BACKGROUND - Prevailing hypotheses suggest that attention deficit hyperactivity disorder (ADHD) is secondary to dysfunction of motor intentional systems mediated by prefrontal circuitry. Oculomotor paradigms provide a mechanism for examining and localizing dysfunction at the interface between movement and cognition.
OBJECTIVE - Three different saccade tasks (reflexive or prosaccades, antisaccades, and memory-guided saccades) were used to examine functions necessary for the planning and the execution of eye movements, including motor response preparation, response inhibition, and working memory.
METHODS - The study included 19 children with ADHD, divided into two groups: a group of 8 children on methylphenidate at the time of testing and a group of 11 children not taking any psychoactive medication. Results from the two groups were compared with those from 25 age- and gender-matched normal control children.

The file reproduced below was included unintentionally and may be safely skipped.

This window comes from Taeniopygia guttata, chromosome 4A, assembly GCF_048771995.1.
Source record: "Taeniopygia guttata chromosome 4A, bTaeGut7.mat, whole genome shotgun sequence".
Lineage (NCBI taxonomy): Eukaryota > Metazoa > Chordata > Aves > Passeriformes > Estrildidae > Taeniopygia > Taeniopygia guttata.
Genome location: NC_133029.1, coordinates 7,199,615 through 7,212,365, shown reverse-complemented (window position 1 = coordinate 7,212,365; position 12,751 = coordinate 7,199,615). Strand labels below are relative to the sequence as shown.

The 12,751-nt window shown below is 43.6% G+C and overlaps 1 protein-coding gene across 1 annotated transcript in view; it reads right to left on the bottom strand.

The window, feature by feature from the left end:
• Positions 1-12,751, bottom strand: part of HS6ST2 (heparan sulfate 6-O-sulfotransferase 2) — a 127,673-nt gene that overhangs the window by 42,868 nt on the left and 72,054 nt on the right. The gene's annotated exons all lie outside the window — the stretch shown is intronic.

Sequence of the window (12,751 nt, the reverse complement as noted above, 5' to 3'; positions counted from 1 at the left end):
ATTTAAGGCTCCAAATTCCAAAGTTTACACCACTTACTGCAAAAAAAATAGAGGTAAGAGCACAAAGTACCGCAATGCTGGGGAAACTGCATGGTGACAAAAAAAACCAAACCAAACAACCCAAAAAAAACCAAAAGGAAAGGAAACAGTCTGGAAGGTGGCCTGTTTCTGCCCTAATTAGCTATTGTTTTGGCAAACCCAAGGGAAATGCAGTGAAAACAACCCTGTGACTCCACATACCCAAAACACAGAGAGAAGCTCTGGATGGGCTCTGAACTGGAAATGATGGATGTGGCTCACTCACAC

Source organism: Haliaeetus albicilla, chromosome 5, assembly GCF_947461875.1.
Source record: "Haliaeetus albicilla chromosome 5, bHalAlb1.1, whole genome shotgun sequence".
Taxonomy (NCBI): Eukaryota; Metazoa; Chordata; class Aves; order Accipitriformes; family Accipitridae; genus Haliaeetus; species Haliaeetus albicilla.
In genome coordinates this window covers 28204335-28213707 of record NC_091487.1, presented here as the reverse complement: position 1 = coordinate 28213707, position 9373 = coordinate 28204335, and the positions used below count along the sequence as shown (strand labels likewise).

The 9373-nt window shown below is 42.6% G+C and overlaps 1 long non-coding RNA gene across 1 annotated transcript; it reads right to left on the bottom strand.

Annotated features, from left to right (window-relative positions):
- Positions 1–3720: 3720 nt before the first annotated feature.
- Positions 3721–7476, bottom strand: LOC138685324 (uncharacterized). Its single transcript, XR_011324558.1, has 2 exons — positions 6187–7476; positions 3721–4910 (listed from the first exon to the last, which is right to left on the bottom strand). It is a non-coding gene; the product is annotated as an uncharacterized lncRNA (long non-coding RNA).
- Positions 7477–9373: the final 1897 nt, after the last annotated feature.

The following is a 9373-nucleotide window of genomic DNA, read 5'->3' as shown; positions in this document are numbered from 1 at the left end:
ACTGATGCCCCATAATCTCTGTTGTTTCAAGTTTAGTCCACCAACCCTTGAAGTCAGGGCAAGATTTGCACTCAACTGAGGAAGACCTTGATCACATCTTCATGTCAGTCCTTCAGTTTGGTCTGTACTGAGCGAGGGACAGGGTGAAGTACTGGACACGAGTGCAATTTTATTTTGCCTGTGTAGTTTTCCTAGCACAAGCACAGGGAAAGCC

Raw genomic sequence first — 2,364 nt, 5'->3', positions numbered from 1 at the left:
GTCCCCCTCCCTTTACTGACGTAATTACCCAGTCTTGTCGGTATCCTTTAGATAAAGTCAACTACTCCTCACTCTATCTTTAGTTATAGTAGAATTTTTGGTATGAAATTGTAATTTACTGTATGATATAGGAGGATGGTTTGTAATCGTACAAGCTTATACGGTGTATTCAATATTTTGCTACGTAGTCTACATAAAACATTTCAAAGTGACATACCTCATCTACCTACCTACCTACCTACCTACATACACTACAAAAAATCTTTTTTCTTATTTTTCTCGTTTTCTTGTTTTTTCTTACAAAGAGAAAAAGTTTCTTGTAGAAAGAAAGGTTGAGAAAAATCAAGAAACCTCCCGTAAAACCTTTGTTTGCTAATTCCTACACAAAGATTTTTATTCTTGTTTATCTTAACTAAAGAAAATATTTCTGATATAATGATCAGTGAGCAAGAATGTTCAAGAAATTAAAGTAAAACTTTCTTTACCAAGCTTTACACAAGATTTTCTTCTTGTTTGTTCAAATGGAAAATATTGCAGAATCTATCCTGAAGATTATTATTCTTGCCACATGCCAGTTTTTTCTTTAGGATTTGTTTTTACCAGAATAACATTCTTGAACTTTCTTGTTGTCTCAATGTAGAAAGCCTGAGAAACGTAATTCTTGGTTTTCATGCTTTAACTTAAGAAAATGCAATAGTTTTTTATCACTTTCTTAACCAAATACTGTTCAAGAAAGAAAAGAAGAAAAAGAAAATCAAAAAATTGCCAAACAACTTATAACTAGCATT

RESULTS - Both groups of children with ADHD made significantly more directional errors than did controls on the antisaccade task and significantly more anticipatory errors than did controls on the memory-guided saccade task, findings that are consistent with deficits in response inhibition. There were no significant differences in prosaccade latency, although unmedicated children with ADHD showed significantly greater variability in latency on the prosaccade task than did controls. On the memory-guided saccade task there were no significant differences in saccade accuracy; however, unmedicated children with ADHD showed longer saccade latency than did either controls or medicated children with ADHD.
CONCLUSIONS - Oculomotor findings suggest that deficits in prefrontal functions, in particular response inhibition, contribute to behavioral abnormalities observed in ADHD. Findings also suggest that the administration of methylphenidate is associated with improvements in the consistency of motor response. Although there were no observed improvements in response inhibition with methylphenidate, conclusions await a design in which subjects complete testing both on and off medication.